By Birsen Altayli and Canan Sevgili
ISTANBUL (Reuters) – Six million first-time voters are set to effectively decide whether to extend President Tayyip Erdogan’s rule into a third decade or to opt for something they have never known – Turkey under a different leader.
Less than 12 months away from perhaps the biggest election in the country’s modern history, a big majority of young Turks say they want change but remain somewhat skeptical that the opposition can properly improve the job situation, schools and freedoms like free speech.
At about 12% of all voters in the presidential and parliamentary elections set for June 2023, the youth will be decisive in what is shaping up to be a very tight race for Erdogan and his ruling AK Party, pollsters say.
Interviews with nearly a dozen Turks between 18-23 years old, from metropolitan Istanbul to central Anatolia, show that justice, immigration, merit-based jobs and transparent economic policies are top of mind.
“I am not completely at ease with my decision but I think I will choose the best of the worst (and support the opposition),” said Damla, 19, a history student in Istanbul who declined to give a last name.
Economic turmoil and soaring inflation have driven up her living costs even though she lives with family, and she does not go out with friends as much.
“I feel like I am not living, I am just trying to survive,” Damla said. “If the AK Party loses this election the new government should still feel the pressure of the people on them.”
Polls are shifting but suggest Erdogan would narrowly lose and his AK Party (AKP) would give up its grip on parliament.
However an informal opposition coalition has not announced a presidential candidate, leaving some young voters unconvinced, and the authoritarian Erdogan has a long winning streak since he took the helm in 2003.
The president moved a traditionally secular society in an Islamist direction, transformed Turkey into a regional military power, and used the courts to crack down on dissent.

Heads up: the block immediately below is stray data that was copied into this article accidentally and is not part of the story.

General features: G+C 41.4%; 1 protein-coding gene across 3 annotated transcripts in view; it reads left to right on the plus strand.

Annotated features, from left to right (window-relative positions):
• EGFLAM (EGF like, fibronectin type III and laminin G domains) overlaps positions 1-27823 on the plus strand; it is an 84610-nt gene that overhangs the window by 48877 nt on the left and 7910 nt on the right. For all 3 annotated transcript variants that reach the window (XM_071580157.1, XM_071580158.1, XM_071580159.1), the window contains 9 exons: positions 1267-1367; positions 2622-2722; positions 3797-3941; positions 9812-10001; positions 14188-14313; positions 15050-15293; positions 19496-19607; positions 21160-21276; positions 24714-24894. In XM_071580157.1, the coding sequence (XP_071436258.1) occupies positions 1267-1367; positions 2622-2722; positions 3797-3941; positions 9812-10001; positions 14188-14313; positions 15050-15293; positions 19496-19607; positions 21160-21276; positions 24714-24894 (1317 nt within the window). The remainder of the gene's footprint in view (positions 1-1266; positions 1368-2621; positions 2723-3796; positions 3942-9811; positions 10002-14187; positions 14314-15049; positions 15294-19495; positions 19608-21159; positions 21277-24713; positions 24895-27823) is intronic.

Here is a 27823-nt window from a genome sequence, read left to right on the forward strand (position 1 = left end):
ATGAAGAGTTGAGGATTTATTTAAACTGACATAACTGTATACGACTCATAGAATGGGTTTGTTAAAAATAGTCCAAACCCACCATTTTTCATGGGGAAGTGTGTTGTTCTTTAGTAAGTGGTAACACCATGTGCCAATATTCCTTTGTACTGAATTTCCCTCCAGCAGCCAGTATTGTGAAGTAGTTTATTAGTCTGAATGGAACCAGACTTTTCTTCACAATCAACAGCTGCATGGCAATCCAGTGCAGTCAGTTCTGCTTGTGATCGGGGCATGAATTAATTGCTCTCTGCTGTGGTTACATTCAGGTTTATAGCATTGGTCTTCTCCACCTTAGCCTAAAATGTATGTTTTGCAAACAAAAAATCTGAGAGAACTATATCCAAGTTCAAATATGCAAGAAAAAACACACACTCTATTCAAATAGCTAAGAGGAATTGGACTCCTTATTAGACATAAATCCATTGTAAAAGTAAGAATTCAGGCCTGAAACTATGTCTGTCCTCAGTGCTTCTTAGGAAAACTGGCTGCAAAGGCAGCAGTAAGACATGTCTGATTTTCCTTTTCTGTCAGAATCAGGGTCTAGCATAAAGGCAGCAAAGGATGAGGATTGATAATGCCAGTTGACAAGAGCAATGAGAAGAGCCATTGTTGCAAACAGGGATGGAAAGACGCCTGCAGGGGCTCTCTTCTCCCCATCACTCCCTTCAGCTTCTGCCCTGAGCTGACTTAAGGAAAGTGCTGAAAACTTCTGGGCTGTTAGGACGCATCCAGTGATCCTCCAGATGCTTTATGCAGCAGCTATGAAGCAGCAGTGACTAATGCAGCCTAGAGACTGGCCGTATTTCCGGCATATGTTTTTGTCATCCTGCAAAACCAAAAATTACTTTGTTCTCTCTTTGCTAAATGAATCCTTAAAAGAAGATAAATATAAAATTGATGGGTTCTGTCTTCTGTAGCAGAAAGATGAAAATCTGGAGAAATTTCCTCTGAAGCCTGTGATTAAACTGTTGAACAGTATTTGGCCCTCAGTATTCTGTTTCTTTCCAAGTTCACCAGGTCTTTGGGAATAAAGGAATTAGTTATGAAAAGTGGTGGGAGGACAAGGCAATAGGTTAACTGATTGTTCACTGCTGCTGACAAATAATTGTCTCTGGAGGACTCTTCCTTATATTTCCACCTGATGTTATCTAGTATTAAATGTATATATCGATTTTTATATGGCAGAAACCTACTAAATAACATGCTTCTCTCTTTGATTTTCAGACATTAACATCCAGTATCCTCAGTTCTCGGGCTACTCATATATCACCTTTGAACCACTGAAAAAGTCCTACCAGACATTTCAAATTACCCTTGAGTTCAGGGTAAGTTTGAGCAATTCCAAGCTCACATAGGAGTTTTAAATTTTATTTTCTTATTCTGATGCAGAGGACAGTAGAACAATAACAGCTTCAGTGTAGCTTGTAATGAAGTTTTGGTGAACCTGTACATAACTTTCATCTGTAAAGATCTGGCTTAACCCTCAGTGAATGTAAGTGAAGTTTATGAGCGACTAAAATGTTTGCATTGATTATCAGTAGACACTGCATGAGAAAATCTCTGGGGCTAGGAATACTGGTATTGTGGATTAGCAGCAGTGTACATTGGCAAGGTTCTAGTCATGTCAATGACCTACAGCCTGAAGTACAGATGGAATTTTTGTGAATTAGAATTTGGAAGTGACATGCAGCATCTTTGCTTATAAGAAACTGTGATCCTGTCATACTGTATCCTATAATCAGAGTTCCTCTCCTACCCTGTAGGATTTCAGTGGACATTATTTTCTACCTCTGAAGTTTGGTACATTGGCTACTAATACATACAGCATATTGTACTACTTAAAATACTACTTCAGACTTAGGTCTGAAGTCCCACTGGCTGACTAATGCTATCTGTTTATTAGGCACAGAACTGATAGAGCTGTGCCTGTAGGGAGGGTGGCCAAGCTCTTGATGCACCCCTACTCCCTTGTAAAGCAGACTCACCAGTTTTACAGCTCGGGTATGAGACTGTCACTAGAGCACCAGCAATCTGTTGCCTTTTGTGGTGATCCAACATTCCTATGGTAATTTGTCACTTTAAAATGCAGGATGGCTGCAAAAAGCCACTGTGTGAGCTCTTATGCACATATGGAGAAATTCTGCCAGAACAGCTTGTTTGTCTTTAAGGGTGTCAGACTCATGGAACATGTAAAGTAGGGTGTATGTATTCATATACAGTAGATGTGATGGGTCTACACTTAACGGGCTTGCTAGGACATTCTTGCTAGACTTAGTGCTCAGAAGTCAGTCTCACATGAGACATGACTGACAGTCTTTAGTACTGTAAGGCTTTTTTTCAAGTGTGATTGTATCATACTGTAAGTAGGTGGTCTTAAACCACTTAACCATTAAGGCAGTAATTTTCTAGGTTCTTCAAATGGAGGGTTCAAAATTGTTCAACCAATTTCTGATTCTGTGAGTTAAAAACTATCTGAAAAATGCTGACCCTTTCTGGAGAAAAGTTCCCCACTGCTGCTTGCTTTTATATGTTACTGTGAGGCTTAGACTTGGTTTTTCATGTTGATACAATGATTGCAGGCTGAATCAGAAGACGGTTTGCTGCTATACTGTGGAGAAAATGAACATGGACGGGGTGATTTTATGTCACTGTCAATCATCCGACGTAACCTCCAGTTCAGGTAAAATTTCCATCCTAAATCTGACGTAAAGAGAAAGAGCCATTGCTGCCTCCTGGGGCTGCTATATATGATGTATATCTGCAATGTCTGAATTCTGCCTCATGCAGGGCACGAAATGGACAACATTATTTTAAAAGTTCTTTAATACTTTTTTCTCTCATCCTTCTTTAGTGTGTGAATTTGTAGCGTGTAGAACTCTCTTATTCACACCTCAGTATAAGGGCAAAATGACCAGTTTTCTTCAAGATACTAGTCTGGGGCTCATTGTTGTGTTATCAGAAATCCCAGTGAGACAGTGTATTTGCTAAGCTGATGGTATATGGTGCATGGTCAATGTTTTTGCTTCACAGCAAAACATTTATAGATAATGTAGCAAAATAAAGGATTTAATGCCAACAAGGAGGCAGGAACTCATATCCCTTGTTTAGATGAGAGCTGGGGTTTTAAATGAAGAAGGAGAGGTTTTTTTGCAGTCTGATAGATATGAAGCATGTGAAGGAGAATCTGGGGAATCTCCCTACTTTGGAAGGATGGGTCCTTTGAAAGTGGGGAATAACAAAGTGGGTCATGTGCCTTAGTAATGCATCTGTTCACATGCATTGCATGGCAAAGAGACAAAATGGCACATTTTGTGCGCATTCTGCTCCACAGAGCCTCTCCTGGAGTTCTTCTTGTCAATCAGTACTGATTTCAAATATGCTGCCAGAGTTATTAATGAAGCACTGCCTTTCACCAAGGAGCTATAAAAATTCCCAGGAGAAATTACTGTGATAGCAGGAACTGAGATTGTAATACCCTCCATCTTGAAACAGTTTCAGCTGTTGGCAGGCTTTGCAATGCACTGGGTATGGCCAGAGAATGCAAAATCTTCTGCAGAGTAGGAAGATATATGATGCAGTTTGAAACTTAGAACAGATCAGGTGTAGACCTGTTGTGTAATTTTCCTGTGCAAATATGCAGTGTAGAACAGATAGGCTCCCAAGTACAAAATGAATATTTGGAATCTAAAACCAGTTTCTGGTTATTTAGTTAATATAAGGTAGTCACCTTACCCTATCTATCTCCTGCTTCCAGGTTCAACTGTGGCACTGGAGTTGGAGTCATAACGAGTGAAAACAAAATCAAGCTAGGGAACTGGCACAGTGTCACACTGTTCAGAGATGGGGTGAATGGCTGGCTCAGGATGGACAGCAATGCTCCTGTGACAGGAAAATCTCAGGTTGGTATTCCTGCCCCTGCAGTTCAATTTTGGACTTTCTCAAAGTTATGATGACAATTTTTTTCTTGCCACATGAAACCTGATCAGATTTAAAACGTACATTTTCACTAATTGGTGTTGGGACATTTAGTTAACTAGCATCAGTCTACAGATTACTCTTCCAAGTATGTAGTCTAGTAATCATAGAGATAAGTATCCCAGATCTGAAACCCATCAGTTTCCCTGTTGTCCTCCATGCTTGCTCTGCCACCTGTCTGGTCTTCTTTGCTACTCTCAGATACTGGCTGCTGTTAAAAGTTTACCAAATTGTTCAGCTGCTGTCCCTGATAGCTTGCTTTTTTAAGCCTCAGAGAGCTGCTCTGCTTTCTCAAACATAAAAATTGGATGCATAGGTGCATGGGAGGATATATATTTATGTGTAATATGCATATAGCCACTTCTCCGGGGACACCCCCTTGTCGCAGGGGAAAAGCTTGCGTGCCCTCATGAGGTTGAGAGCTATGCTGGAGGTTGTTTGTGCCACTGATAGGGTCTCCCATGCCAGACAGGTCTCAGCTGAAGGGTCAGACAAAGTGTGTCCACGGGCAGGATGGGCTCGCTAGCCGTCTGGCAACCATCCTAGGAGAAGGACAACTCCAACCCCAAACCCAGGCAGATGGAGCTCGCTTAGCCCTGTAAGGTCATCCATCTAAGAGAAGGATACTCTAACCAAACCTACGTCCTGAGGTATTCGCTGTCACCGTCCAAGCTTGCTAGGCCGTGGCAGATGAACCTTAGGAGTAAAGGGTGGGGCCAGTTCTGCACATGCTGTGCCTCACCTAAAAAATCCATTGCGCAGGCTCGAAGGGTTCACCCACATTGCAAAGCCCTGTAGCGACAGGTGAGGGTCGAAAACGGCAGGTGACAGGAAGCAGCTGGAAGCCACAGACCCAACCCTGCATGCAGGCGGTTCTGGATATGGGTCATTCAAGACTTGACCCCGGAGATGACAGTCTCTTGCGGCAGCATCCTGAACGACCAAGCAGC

He now faces an uphill election battle, largely due to his own unorthodox economic policies including interest rate cuts that sent the lira to historic lows and inflation to a 24-year high of 78.62% in June.
So-called “Generation Z” constitutes some 13 million of the 62.4 million Turks set to vote next year, statistics office and pollster data shows. Six million will be eligible to vote for the first time.
Murat Gezici, head of polling firm Gezici, said young voters are generally annoyed at the government but not bound by a specific ideology and do not completely trust the opposition.
Its polls show Gen Z voters aged 18-25 strongly oppose clampdowns on lifestyles, free expression and the media. “80% of this generation will not be voting for the AK Party,” he said.
Yusuf, 18-years-old and another first-time voter, said most world economies have hit hard times in the wake of the coronavirus pandemic and the war in Ukraine.
“I think the person ruling our country right now is the best and most suitable leader…I will vote for the AK Party because they make plans to make people comfortable,” he said.
“The economy may not be doing well, but this is the case in all countries.”
Turkey’s youth unemployment stood at 20% in April, official data showed, compared to an OECD average of 10.87%.
Pollsters say young voters’ motivation is a wildcard, adding to the election’s unpredictability. It could hinge on who a group of six opposition parties – which have agreed common policy grounds – choose as challenger to Erdogan.
“Young people want change,” said Mehmet Ali Kulat, chairman of MAK Consulting, whose research shows 70% of 18-29 year olds back the opposition.
He said younger voters tend to compare their economic prospects to foreign peers, while older voters look more at infrastructure investments like roads and hospitals.
Helin, 21, said her life conditions have worsened due to government policies so she is voting for the opposition, yet she worries their proposals may not efficiently address problems in current migration policy nor in minority rights.
“I believe a change in power would at least solve the urgent issues,” she said by phone from Ankara.
(Additional reporting by Ezgi Erkoyun; Editing by Jonathan Spicer, Daren Butler)